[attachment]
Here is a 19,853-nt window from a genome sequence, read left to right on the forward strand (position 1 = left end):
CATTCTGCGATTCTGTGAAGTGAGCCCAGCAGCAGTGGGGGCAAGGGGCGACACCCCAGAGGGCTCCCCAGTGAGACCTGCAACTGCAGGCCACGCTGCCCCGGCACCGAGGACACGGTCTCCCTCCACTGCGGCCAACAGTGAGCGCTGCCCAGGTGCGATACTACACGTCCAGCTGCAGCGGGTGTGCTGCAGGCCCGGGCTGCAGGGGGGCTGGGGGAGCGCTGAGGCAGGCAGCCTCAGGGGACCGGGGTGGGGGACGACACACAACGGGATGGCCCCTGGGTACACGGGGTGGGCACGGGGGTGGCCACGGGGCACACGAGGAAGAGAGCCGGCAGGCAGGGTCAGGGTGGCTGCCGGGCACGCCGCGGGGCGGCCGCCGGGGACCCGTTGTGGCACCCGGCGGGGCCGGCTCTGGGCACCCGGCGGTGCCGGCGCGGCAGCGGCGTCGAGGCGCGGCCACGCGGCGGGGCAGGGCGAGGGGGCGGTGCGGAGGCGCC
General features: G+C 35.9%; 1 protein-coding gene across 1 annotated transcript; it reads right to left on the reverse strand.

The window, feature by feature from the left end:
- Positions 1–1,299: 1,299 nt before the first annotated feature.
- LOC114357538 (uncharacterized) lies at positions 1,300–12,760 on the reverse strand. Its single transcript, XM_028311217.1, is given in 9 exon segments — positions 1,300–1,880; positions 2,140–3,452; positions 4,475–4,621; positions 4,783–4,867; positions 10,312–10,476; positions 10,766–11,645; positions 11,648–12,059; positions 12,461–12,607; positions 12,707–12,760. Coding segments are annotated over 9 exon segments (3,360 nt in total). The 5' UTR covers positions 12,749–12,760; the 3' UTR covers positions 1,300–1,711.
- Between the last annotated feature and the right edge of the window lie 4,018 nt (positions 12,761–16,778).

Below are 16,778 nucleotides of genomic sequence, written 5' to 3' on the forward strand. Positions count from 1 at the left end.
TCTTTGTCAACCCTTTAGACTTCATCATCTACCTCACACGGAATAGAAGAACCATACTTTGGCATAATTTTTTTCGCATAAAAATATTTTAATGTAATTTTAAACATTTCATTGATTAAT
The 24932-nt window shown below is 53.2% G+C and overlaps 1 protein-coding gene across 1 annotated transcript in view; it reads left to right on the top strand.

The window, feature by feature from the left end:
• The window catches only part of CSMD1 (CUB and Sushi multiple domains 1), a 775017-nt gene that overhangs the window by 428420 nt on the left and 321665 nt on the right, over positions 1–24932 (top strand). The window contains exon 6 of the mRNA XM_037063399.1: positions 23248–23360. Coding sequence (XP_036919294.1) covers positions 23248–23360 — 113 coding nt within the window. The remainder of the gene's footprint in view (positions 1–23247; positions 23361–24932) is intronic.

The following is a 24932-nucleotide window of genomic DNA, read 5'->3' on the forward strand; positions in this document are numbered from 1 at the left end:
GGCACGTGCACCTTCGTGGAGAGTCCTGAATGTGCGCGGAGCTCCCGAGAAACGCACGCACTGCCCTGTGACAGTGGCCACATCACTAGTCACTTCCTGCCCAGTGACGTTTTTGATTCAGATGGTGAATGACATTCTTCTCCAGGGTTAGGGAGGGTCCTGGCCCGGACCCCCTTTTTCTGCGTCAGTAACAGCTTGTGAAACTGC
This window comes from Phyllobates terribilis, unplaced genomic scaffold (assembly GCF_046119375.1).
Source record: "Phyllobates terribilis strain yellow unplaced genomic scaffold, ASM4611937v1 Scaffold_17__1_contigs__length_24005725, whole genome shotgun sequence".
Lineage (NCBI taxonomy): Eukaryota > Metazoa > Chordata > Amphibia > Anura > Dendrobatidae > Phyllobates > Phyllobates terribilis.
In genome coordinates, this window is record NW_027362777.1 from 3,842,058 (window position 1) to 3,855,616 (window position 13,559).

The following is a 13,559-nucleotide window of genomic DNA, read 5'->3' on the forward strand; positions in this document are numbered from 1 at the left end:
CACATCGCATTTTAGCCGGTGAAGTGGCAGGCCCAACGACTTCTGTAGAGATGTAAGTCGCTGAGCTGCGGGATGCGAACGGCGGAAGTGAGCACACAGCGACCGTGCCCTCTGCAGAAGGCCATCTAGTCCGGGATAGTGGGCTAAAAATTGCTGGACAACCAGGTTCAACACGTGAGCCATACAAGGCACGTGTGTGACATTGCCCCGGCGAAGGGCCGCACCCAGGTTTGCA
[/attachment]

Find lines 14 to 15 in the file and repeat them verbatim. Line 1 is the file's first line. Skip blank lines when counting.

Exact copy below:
GGCACGTGCACCTTCGTGGAGAGTCCTGAATGTGCGCGGAGCTCCCGAGAAACGCACGCACTGCCCTGTGACAGTGGCCACATCACTAGTCACTTCCTGCCCAGTGACGTTTTTGATTCAGATGGTGAATGACATTCTTCTCCAGGGTTAGGGAGGGTCCTGGCCCGGACCCCCTTTTTCTGCGTCAGTAACAGCTTGTGAAACTGC
This window comes from Phyllobates terribilis, unplaced genomic scaffold (assembly GCF_046119375.1).